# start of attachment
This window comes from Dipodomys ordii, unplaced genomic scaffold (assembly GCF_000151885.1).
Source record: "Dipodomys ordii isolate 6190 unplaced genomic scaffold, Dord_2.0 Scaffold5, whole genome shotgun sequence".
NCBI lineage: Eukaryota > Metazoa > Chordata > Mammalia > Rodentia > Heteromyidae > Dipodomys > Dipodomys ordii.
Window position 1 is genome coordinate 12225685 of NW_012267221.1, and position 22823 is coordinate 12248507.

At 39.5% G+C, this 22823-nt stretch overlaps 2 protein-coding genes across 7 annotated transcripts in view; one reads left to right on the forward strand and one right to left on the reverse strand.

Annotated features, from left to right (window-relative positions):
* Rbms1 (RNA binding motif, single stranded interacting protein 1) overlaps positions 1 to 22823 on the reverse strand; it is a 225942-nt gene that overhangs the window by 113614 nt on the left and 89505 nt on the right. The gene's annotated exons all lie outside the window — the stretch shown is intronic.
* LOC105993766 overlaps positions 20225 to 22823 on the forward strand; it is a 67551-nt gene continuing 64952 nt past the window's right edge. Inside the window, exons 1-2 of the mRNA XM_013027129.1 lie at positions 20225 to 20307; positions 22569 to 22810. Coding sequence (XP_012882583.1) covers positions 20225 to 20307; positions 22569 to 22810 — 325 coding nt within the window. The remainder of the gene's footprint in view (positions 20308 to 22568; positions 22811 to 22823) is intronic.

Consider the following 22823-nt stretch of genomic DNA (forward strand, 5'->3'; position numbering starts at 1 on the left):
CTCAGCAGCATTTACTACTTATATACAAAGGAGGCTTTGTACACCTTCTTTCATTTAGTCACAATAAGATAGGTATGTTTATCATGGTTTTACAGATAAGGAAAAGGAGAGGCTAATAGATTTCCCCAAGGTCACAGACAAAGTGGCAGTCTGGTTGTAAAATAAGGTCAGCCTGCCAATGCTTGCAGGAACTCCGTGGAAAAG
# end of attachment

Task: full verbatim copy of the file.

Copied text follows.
This window comes from Dipodomys ordii, unplaced genomic scaffold (assembly GCF_000151885.1).
Source record: "Dipodomys ordii isolate 6190 unplaced genomic scaffold, Dord_2.0 Scaffold5, whole genome shotgun sequence".
NCBI lineage: Eukaryota > Metazoa > Chordata > Mammalia > Rodentia > Heteromyidae > Dipodomys > Dipodomys ordii.
Window position 1 is genome coordinate 12225685 of NW_012267221.1, and position 22823 is coordinate 12248507.

At 39.5% G+C, this 22823-nt stretch overlaps 2 protein-coding genes across 7 annotated transcripts in view; one reads left to right on the forward strand and one right to left on the reverse strand.

Annotated features, from left to right (window-relative positions):
* Rbms1 (RNA binding motif, single stranded interacting protein 1) overlaps positions 1 to 22823 on the reverse strand; it is a 225942-nt gene that overhangs the window by 113614 nt on the left and 89505 nt on the right. The gene's annotated exons all lie outside the window — the stretch shown is intronic.
* LOC105993766 overlaps positions 20225 to 22823 on the forward strand; it is a 67551-nt gene continuing 64952 nt past the window's right edge. Inside the window, exons 1-2 of the mRNA XM_013027129.1 lie at positions 20225 to 20307; positions 22569 to 22810. Coding sequence (XP_012882583.1) covers positions 20225 to 20307; positions 22569 to 22810 — 325 coding nt within the window. The remainder of the gene's footprint in view (positions 20308 to 22568; positions 22811 to 22823) is intronic.

Consider the following 22823-nt stretch of genomic DNA (forward strand, 5'->3'; position numbering starts at 1 on the left):
CTCAGCAGCATTTACTACTTATATACAAAGGAGGCTTTGTACACCTTCTTTCATTTAGTCACAATAAGATAGGTATGTTTATCATGGTTTTACAGATAAGGAAAAGGAGAGGCTAATAGATTTCCCCAAGGTCACAGACAAAGTGGCAGTCTGGTTGTAAAATAAGGTCAGCCTGCCAATGCTTGCAGGAACTCCGTGGAAAAG